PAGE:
UAE: Eid Al Adha day records hottest temperature of the year so far, hitting 49.4°C

In August last year, the mercury had reached 50.8°C in Abu Dhabi

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Published: Mon 17 Jun 2024, 10:17 AM

Last updated: Tue 18 Jun 2024, 7:55 AM

The UAE on Sunday recorded the hottest day of the year, with temperature reaching 49.4°C. This day also coincided with the Eid Al Adha celebrations, with Muslims across the world celebrating one of the most important festivals in Islam.

According to the National Centre of Meteorology (NCM), the highest temperature recorded over the country was in Sweihan (Al Ain) in Abu Dhabi at 2:45pm.


While yesterday's temperature reached 49.4°C, there were rains in some parts of the country; more rains are also expected today, June 17. The UAE is likely to experience more rains as the summer weather kicks in.

Some parts of the country were pelted by heavy thunderstorms and hail on the first week of June. According to meteorologists, hail during summer is actually not uncommon. It occurs when surface temperatures are warm, but the upper atmosphere is still cold enough to support ice.


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In August last year, the met department had recorded the hottest day of the year, with the mercury reaching 50.8°C in Owtaid (Al Dhafra Region) in Abu Dhabi at 2:45pm.

In early July 2023, temperatures had crossed the 50ºC-mark for the first time with the mercury touching 50.1°C for two consecutive days on July 15 and 16 in Bada Dafas (Al Dhafra Region) in Abu Dhabi.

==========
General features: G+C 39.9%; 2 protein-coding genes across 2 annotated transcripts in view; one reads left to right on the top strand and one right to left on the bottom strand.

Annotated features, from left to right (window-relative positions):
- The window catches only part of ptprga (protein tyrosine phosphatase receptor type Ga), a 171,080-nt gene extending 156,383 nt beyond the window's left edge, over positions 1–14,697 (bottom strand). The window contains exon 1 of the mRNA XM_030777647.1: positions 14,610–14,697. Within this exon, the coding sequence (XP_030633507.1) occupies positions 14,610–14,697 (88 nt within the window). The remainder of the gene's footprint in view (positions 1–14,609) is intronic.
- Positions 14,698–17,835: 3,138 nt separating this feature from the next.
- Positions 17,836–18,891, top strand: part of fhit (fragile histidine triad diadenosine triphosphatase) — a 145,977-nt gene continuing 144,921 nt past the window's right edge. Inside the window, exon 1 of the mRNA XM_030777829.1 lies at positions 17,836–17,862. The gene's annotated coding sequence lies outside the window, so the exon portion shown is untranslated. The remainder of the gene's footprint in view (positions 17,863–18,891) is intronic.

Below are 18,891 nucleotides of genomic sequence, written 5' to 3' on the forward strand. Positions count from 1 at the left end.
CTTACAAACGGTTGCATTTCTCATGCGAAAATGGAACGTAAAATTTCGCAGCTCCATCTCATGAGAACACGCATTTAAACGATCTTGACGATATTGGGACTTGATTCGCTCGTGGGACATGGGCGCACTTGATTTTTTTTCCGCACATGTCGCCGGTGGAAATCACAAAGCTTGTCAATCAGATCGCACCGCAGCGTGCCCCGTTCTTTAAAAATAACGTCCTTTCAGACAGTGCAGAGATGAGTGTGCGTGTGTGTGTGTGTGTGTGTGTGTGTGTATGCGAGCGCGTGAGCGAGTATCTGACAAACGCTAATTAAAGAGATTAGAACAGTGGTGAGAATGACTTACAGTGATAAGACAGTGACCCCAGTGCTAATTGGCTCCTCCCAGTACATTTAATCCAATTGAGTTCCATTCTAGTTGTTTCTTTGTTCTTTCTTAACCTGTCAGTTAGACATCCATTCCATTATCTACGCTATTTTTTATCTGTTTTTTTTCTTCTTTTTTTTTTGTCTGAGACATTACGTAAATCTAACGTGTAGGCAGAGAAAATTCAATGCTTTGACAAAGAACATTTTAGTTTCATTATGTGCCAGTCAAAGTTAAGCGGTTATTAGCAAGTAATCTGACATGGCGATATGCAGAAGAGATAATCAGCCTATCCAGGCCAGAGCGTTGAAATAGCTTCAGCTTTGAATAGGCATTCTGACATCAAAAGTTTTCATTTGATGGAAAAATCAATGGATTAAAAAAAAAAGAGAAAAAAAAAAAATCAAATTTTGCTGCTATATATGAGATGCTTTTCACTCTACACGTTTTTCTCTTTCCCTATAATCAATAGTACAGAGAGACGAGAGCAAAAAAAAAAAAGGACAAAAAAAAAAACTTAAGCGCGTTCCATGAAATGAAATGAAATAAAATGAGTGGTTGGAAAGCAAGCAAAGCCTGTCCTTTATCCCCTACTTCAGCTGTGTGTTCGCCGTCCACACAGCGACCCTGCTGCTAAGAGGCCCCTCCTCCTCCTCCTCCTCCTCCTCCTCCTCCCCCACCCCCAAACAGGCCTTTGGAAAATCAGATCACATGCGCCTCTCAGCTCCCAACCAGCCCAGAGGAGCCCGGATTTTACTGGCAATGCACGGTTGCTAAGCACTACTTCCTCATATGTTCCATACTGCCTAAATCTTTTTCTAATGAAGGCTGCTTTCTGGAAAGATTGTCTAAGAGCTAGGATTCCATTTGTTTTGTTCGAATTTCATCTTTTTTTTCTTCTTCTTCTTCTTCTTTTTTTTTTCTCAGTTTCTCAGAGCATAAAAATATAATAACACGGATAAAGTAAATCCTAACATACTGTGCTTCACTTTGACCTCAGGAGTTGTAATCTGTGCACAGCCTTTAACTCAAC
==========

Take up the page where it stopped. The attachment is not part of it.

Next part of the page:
Taking proper precautions

As more residents are falling ill due to the rising temperatures, it is important to take necessary precautions. Residents and citizens are advised by the authorities to protect themselves from the extreme heat by avoiding prolonged exposure to the sun. It is also important to drink plenty of water to stay hydrated. Applying sunscreen and keeping one's skin moisturised is also advised.

Beware of heat exhaustion

Amidst the hot weather, residents should watch out for symptoms of heat exhaustion, which include weakness, dizziness, muscle cramps, headache, nausea and vomiting, rapid pulse, and thirst.

Watch out for 'summertime blues'

In the summer, residents experience longer daylight hours, shorter nights, and high temperatures. These can cause sleep disruptions, triggering the symptoms of 'summertime blues' or seasonal affective disorder (SAD), a type of depression mostly seen in men and women between 40 and 50 years old.

Residents are advised to take care of their mental health as well as their physical health.


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